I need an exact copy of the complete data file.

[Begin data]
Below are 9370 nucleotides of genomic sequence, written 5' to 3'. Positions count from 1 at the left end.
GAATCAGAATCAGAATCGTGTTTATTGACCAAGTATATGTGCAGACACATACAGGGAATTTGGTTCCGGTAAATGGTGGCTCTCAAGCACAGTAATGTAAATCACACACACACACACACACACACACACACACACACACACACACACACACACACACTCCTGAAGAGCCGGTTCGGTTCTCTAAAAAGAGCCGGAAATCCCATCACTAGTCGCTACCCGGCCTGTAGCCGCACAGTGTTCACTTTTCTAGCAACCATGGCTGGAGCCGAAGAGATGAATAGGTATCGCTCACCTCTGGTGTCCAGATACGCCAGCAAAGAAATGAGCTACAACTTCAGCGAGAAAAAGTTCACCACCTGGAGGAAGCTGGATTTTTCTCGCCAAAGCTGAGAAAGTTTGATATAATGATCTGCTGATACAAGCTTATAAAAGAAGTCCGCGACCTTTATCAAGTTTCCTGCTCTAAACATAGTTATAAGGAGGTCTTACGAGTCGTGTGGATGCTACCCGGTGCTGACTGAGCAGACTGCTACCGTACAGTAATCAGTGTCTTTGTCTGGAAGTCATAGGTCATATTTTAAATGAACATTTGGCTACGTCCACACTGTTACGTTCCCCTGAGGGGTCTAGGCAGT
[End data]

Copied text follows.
Below are 9370 nucleotides of genomic sequence, written 5' to 3'. Positions count from 1 at the left end.
GAATCAGAATCAGAATCGTGTTTATTGACCAAGTATATGTGCAGACACATACAGGGAATTTGGTTCCGGTAAATGGTGGCTCTCAAGCACAGTAATGTAAATCACACACACACACACACACACACACACACACACACACACACACACACACACACACTCCTGAAGAGCCGGTTCGGTTCTCTAAAAAGAGCCGGAAATCCCATCACTAGTCGCTACCCGGCCTGTAGCCGCACAGTGTTCACTTTTCTAGCAACCATGGCTGGAGCCGAAGAGATGAATAGGTATCGCTCACCTCTGGTGTCCAGATACGCCAGCAAAGAAATGAGCTACAACTTCAGCGAGAAAAAGTTCACCACCTGGAGGAAGCTGGATTTTTCTCGCCAAAGCTGAGAAAGTTTGATATAATGATCTGCTGATACAAGCTTATAAAAGAAGTCCGCGACCTTTATCAAGTTTCCTGCTCTAAACATAGTTATAAGGAGGTCTTACGAGTCGTGTGGATGCTACCCGGTGCTGACTGAGCAGACTGCTACCGTACAGTAATCAGTGTCTTTGTCTGGAAGTCATAGGTCATATTTTAAATGAACATTTGGCTACGTCCACACTGTTACGTTCCCCTGAGGGGTCTAGGCAGT